Dinner at Ar’s of Shiodome, Tokyo


“All four elements were happening in equal measure – the cuisine, the wine, the service, and the overall ambiance. It taught me that dining could happen at a spiritual level.” ~Charlie Trotter, American chef and restaurateur

Modern Shiodome City District

Modern Shiodome City District

Shiodome (汐留) is a district in Tokyo recently developed at the turn of this century, redeveloped and remade into an attractive, somewhat upscale area full of shops, eateries, and businesses.  Its spectacular skyscrapers are the home of the headquarters of Nippon Television, but more importantly for tourists to the city, a large variety of cafes, theaters, hotels and the subject of this blog – “Sky-View” restaurants.

Shiodome (pronounced shee-oh-dome-eh, meaning “halt the tides”) was originally a tidal marsh sitting between the Imperial Palace and Tokyo Bay.  During the Edo Period in Japan (1603-1867), the marshes were dried up and reclaimed as land for the then many feudal lords hungry for space.

Redevelopment and Revitalization of Shiodome

Redevelopment and Revitalization of Shiodome

In 1872, Shiodome was chosen as the site of the Shimbashi rail station, originally the Tokyo terminal of Japan’s first railway line.  When the modern site of Tokyo station was developed as Tokyo and rail in Japan grew, Shiodome was basically converted into a train freight yard, a state and function in which it remained well into the 1980s.  Today the district is unrecognizable, featuring all the modern aspects of city planning with motorized pedestrian traffic, elevated walkways, and underground passages that connect most of the densely packed buildings in the area.

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Ar’s Italian Cuisine, one of the Sky View restaurants located in Shiodome, was recommended to us by our hotel’s very helpful concierge.  A short but cold walk away, our journey was made easier by the pedestrian ways connecting all the buildings in the area.

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tokyo-2016-dinner-at-ars-dinner-with-jody-and-a-viewshiodome-sky-viewAr’s is located in a modern skyscraper above the 40th floor, providing amazing views of Tokyo and the famed Tokyo Tower from a warm and tastefully decorated space.  But there is a much richer experience to be had here than just enjoying the view.  Ar’s is an upscale eatery, and although there were only a couple of other groups there upon our arrival at about 2000, everyone was dressed in business formal, all men wearing coat and tie and ladies in dresses and heels.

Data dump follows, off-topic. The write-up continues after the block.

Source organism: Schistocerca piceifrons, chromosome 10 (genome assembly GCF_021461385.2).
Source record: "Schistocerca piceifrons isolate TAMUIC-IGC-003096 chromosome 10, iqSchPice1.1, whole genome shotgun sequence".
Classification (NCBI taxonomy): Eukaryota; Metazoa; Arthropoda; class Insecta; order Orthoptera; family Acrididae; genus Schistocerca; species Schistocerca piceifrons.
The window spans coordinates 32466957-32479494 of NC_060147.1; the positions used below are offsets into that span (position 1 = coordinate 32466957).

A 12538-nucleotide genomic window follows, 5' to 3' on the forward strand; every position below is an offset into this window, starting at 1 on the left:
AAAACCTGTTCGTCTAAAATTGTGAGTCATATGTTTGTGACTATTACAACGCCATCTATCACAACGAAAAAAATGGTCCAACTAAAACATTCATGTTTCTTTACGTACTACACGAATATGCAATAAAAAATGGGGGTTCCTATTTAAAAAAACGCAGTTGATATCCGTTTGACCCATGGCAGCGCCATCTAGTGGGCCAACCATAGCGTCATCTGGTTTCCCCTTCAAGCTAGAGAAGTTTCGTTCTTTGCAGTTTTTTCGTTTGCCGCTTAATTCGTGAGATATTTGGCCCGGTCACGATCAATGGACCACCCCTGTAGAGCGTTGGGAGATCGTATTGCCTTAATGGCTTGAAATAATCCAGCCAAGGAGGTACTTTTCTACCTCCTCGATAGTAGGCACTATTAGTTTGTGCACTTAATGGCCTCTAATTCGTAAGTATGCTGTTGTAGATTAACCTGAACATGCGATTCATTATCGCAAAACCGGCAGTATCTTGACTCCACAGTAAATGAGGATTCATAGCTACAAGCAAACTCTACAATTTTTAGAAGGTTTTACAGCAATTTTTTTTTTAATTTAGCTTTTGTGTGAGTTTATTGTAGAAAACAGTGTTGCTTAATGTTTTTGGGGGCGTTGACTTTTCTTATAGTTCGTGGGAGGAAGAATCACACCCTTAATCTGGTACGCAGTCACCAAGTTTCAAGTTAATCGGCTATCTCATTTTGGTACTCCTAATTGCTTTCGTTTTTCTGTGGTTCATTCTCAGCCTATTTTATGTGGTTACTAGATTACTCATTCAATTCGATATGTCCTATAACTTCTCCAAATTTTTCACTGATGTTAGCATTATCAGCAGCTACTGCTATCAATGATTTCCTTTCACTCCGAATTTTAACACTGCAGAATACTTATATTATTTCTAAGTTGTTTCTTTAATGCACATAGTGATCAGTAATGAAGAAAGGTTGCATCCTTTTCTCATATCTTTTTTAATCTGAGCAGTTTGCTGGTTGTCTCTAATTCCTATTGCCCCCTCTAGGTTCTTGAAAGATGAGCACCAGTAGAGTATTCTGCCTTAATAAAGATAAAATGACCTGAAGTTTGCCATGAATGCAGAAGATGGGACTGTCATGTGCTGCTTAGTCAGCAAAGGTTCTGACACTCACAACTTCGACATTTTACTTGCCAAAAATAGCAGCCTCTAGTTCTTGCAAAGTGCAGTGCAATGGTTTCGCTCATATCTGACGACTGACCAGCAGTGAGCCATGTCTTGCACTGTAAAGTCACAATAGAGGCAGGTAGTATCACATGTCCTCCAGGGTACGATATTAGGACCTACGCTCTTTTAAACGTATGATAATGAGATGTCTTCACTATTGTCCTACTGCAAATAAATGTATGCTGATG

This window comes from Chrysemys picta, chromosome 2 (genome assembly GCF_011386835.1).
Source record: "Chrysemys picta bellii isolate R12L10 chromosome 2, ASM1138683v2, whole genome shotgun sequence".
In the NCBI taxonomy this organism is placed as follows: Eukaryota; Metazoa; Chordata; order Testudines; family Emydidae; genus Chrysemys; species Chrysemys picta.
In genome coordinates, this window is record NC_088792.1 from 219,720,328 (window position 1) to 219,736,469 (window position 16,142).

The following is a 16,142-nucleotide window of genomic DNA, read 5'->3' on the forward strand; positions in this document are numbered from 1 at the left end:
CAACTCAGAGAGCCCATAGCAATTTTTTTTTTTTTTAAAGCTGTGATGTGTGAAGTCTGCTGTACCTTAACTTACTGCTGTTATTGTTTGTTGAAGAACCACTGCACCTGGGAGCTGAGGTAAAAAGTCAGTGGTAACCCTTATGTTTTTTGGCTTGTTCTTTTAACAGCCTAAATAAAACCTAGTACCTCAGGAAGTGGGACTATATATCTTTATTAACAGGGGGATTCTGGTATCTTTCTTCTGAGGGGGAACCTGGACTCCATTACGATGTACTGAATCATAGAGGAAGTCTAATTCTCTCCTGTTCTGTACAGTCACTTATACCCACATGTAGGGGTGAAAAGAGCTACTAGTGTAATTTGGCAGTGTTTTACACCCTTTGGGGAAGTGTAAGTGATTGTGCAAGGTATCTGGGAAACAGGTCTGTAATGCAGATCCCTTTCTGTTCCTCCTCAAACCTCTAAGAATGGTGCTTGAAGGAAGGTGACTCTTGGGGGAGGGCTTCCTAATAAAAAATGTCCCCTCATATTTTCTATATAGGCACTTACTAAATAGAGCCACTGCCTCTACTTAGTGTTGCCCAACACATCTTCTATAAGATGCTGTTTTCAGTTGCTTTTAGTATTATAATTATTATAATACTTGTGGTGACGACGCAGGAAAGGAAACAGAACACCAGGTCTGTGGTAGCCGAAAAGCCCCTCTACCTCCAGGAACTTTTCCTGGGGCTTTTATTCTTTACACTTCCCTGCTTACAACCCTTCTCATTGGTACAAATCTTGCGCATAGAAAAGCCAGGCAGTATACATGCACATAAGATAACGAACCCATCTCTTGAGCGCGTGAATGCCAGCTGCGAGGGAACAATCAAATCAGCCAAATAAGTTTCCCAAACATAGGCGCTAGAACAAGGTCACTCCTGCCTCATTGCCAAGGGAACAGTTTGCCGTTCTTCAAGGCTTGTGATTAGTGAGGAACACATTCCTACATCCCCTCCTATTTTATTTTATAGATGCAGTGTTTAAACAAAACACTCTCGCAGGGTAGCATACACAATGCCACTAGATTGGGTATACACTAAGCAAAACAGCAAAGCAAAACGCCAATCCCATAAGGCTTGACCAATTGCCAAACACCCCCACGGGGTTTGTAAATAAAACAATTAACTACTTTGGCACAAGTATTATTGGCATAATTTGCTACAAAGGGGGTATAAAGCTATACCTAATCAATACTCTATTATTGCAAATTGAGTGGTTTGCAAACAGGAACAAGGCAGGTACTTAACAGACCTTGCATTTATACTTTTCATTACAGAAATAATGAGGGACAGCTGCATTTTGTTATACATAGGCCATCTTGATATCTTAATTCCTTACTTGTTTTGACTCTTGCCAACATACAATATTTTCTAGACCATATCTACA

Jody with Our Sky View

Jody with Our Sky View

tokyo-2016-dinner-at-ars-dinner-with-a-viewtokyo-2016-dinner-at-ars-delicious-kobe-beef-with-a-fancy-knifeOur wait staff was headed by a man who spoke actually very good English.  Tatsuhiko Tochimoto, the establishment’s Assistant Manager and true professional in terms of service, acted as our interface to the rest of the facility, providing detailed explanations of our menu in terms of ingredients and preparation.  We had reserved a table by the windows, not realizing that almost every table had a fabulous view.  Jody and I both ordered full course meals (see their menu for more) and a bottle of wine, and while the food was absolutely delicious and presented as creative works of art, what will stay with us for the rest of our lives is not the food but the way we were treated.

Appetizers

Appetizers

tokyo-2016-dinner-at-ars-conger-eel-souptokyo-2016-dinner-at-ars-baked-fishThe service at Ar’s was outstanding and very attentive.  It seems that there was a staff to customer ratio of about 1 to 1, which meant that we never asked for anything.  Water and wine was poured as if on que, and Tochimoto-san stopped by often between courses to chat, and with each course to explain our food in great detail.  While at time I would find this overbearing, especially being during date-night with my lovely wife, Tochimoto-san made us feel warmly welcome, much like family would.

Fabulous Friends & Food

Fabulous Friends & Food

tokyo-2016-dinner-at-ars-seafood-pastatokyo-2016-dinner-at-ars-picture-souvenior-with-dessertAt one point he came up with a camera, and asked if he could take our photo.  “Sure,” we said, somewhat confused.  What does he want with our photo?  He mentioned something about taking pictures of their special guests….  An hour later, delivered with our courses of sweets and dessert, was a small framed photo of me and Jody there at dinner; the staff had printed and framed the photo as part of our dinner!  Such a uniquely fabulous touch to an already first-rate dinner.

Our Framed Keep-Sake with Dinner

Our Framed Keep-Sake with Dinner

tokyo-2016-dinner-at-ars-kiss-in-the-wedding-chapeltokyo-2016-dinner-at-ars-fancy-dessertsThen, after we finished dinner, Tochimoto-san asked if we had a few moments.  Again, “sure” we said, this time with some eager expectation.  He brought us to an area down the hall from the restaurant, into a wedding chapel that they work in combination with.  This chapel is “special” we were told, because it overlooks both the Tokyo Tower AND the newer, taller landmark, Tokyo’s SkyTree.  He offered to take photos of our quickie wedding ceremony over the city lights of Tokyo.  His business card states “A to Z Dining,” and that is no exaggeration.  Such a fabulous night in Tokyo for us both!

Wedding Chapel with a View

Wedding Chapel with a View